Germany has firmly established itself as gay friendly destination over the past decade and while queer friendly cities such as Berlin and Cologne rightly steal the limelight, others, such as Frankfurt, are worth casting a queer eye over. “Unlike any other German city” is how The Lonely Planet describes Frankfurt-am-Main. The financial heart of Germany, its soaring skyscrapers and business credentials have earned it the nickname Mainhattan.  Business aside, the city still has plenty to offer the lesbian visitor. Frankfurt is an open-minded, tolerant and multicultural place (a 1/3 of it’s population are foreign born, making it Germany’s most international city) and all of this is reflected in its well-developed gay scene.

Romerberg FrankfurtFrankfurt at nighttram in Frankfurt

The Altstadt (Old City) is a good spot to ease into the city and makes for an interesting contrast to the gleaming skyscrapers. Home to impressive Gothic architecture and the medieval city centre Römerberg, whose 14th and 15th century buildings were restored post war. From there head to one of Frankfurt’s traditional coffee shops such as Café Wacker, on Kornmarkt, before hitting the Zeil. This mile long pedestrianised shopping street is home to high street brands and the new MyZeil shopping centre, worth a look for it’s impressive glass construction. When you’ve finished splashing your cash, head up to the roof terrace at the top of the Zeilgalerie shopping centre for impressive views of the city.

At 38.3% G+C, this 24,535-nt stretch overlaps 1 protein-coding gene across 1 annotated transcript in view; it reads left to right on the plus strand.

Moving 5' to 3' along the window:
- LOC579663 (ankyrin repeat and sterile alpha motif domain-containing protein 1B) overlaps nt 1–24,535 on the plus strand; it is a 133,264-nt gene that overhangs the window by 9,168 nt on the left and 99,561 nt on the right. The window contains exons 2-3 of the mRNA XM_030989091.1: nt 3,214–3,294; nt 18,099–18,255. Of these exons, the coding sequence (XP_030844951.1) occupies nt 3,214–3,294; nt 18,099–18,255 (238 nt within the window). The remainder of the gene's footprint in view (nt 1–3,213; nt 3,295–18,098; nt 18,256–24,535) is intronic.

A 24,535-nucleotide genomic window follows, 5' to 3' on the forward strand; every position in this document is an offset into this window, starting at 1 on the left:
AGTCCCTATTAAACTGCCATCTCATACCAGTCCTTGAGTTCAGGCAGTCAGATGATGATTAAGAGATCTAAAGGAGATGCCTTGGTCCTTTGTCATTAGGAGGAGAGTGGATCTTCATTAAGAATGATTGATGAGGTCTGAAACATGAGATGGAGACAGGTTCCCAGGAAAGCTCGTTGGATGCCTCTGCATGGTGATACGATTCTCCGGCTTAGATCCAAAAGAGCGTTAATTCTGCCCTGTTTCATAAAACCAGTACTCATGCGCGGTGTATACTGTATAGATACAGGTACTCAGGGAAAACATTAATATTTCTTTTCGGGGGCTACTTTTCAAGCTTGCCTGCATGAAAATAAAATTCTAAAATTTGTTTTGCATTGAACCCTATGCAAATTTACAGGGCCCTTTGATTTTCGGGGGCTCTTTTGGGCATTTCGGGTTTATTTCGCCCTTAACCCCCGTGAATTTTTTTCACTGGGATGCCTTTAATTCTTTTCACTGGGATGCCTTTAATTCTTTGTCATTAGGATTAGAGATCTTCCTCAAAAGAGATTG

Fraktali shop frankfurt

Just off the Zeil you’ll find Inside Her an upmarket lesbian run sex shop, spread over two large floors. Here you can stock up on sex toys, sexy clubwear, and underwear. A bit futher up, near Konstablerwache, is the Oscar Wilde Bookshop on Alte Gasse, carrying a wide selection of queer books (mainly in German), DVDs and rainbow coloured accessories, it is also a good place to grab some scene flyers and listing magazines. If your German is any good, pick up a free copy of the excellent GAB magazine, which has detailed scene listings. For something a little more unusual make your way out to the Bornheim neighbourhood, where enterprising Lesbian designer Beatrice Anlauff runs Fraktali, a shop selling one of a kind bags, jewellery, furniture and accessories, all made from recycled materials.